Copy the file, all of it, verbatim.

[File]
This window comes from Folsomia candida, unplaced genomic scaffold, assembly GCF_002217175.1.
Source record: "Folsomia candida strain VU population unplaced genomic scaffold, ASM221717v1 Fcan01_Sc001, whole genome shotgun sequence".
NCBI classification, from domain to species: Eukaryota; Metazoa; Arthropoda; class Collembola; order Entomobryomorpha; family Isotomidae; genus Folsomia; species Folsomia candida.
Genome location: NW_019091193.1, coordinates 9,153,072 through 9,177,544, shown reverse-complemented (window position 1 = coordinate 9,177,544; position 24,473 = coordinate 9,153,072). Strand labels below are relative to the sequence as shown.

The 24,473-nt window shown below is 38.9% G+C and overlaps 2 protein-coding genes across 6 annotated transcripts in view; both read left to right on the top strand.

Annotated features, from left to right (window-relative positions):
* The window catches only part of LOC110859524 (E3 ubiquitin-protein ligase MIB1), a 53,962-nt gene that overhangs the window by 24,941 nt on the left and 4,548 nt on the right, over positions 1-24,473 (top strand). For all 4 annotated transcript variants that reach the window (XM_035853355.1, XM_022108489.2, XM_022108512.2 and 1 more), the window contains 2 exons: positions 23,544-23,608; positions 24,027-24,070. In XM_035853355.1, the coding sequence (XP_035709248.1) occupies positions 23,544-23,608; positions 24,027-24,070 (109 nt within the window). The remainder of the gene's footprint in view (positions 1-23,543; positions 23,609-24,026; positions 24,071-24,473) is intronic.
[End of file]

This window comes from Folsomia candida, unplaced genomic scaffold, assembly GCF_002217175.1.
Source record: "Folsomia candida strain VU population unplaced genomic scaffold, ASM221717v1 Fcan01_Sc001, whole genome shotgun sequence".
NCBI classification, from domain to species: Eukaryota; Metazoa; Arthropoda; class Collembola; order Entomobryomorpha; family Isotomidae; genus Folsomia; species Folsomia candida.
Genome location: NW_019091193.1, coordinates 9,153,072 through 9,177,544, shown reverse-complemented (window position 1 = coordinate 9,177,544; position 24,473 = coordinate 9,153,072). Strand labels below are relative to the sequence as shown.

The 24,473-nt window shown below is 38.9% G+C and overlaps 2 protein-coding genes across 6 annotated transcripts in view; both read left to right on the top strand.

Annotated features, from left to right (window-relative positions):
* The window catches only part of LOC110859524 (E3 ubiquitin-protein ligase MIB1), a 53,962-nt gene that overhangs the window by 24,941 nt on the left and 4,548 nt on the right, over positions 1-24,473 (top strand). For all 4 annotated transcript variants that reach the window (XM_035853355.1, XM_022108489.2, XM_022108512.2 and 1 more), the window contains 2 exons: positions 23,544-23,608; positions 24,027-24,070. In XM_035853355.1, the coding sequence (XP_035709248.1) occupies positions 23,544-23,608; positions 24,027-24,070 (109 nt within the window). The remainder of the gene's footprint in view (positions 1-23,543; positions 23,609-24,026; positions 24,071-24,473) is intronic.